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The conductor Sir Colin Davis has died at the age of 85. One of the most important figures in British music, Sir Colin was particularly admired for his Berlioz, Sibelius and Mozart. He brought his considerable expertise and enthusiasm, however, to a much wider repertoire during a career that lasted over 60 years and encompassed stints at the Royal Opera House, the BBC Symphony Orchestra, the Dresden Staatskapelle and the London Symphony Orchestra.
Conducting right until the last weeks of his life, Sir Colin’s brilliance showed no sign of dimming. Only last year, at the age of 84, he recorded the symphonies of Nielsen for the first time in his career, and met with rave reviews. ‘Colin Davis has come late to Carl Nielsen,’ wrote The Times. ‘But his live recordings of the Dane’s symphonies are likely to be as definitive as his earlier discs of Sibelius and Berlioz… Superb performances all round.’
Davis’s musical life began at Christ’s Hospital school in Sussex where an older student suggested he take up the clarinet. He went on to study at the Royal College of Music but found that because he hadn’t learnt the piano he was unable to attend conducting lessons.
His conducting career began instead with the Kalmar Orchestra, an ensemble formed of students from the College, before being invited to conduct the semi-professional Chelsea Opera Group in performances of Mozart’s Der Schauspieldirektor and Don Giovanni.
His first professional post came when he was appointed assistant conductor at the BBC Scottish Symphony Orchestra in 1957. It was there that a number of attributes that would define his career first came to the fore – his outstanding way with Mozart, his passionate advocacy of Berlioz, his enthusiasm for new music and the fiery personality that would go on to ruffle a few high-level feathers along the way.
An appointment as principal conductor at Sadler’s Wells came two years later, followed by the roles of chief conductor at the BBC Symphony Orchestra in 1967, music director of the Royal Opera House in 1971 and principal conductor of the LSO in 1995.
That last role, which Sir Colin held until 2006, at which point he became the orchestra’s president, was something of an Indian summer, in which the former wild child of British music cemented his reputation as one of its most respected, and best loved, elder statesmen. The fieriness had by no means disappeared altogether, however – on the podium Davis was still capable of producing performances of astonishing passion and power.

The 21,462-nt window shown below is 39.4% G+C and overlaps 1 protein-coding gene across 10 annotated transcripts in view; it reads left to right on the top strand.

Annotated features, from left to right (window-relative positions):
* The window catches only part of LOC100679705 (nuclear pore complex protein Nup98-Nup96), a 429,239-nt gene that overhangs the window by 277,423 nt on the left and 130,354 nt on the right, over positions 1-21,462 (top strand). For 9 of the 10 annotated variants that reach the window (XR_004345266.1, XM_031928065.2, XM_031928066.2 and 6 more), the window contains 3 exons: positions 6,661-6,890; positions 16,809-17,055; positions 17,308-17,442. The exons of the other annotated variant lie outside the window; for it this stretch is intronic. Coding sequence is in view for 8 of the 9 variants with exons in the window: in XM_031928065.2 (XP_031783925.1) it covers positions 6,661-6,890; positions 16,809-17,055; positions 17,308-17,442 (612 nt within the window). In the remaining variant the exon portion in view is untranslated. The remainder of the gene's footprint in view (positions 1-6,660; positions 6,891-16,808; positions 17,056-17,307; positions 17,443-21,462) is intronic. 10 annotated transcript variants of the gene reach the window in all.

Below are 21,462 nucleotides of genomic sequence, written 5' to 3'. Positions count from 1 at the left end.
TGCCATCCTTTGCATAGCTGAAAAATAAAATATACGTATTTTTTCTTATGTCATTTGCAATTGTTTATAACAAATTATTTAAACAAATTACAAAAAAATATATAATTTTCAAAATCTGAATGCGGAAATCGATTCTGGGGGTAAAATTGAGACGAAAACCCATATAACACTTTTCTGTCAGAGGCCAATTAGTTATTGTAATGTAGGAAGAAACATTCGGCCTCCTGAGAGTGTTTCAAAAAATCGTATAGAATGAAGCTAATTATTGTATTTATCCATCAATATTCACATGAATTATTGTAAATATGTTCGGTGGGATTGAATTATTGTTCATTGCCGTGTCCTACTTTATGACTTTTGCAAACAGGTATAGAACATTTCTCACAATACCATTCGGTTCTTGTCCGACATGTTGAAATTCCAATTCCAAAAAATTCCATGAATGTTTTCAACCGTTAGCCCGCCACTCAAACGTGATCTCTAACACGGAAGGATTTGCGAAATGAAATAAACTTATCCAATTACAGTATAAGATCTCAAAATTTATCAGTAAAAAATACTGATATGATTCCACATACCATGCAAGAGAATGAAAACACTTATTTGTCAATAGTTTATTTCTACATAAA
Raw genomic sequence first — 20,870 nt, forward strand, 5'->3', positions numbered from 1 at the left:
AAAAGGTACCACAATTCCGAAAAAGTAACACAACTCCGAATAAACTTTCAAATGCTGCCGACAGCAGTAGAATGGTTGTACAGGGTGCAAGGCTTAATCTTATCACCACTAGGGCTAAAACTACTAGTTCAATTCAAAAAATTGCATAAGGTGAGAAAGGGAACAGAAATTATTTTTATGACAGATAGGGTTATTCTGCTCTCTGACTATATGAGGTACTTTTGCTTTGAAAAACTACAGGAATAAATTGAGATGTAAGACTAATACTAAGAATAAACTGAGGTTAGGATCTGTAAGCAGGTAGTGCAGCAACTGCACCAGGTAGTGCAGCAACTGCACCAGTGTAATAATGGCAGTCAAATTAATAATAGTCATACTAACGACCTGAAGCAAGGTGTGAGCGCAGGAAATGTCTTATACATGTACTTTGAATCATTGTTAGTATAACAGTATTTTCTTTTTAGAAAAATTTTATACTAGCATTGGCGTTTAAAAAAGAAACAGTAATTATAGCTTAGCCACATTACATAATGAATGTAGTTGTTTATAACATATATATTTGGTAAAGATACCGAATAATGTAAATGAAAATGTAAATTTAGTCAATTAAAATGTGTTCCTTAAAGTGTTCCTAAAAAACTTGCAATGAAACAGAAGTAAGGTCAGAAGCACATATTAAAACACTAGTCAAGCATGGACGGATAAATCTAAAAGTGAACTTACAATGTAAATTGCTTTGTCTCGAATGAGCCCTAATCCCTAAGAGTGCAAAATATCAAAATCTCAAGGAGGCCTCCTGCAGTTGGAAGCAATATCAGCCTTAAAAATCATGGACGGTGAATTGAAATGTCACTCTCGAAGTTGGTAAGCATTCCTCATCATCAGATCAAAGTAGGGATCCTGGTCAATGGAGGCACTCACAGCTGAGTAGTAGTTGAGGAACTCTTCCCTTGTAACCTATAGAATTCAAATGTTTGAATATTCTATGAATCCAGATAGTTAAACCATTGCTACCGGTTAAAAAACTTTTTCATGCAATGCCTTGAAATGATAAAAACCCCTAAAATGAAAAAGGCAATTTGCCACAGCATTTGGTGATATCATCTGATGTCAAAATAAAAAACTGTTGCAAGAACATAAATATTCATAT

Picking out a highlight from such a long career is a nigh-on impossible task, but it is arguably Sir Colin’s championship of Berlioz for which he will be best remembered. Still a relatively unfashionable composer when Davis first picked up a baton, he did much to elevate the Frenchman’s music to its current popularity – his performance of the opera Les Troyens at the Barbican in 2000, and later released on the LSO Live label, is perhaps his crowning achievement.
The owner of a pet iguana and an enthusiastic knitter, Sir Colin Davis was never a person to conform to stereotype. And throughout his career he was always lucid and forthright in his opinion, unafraid to stir up controversy – period instrument performances, for instance, found little favour with him.
Above all, though, his passion for music itself and sharing it with others remained right until the end. Talking to James Naughtie in BBC Music Magazine in 2011, he was asked to define the art of the conductor. ‘You must show that you are enjoying yourself,’ he replied. ‘When they know that, you communicate. Without it – nothing.’
Listen to some of Sir Colin’s greatest recordings on our Spotify playlist: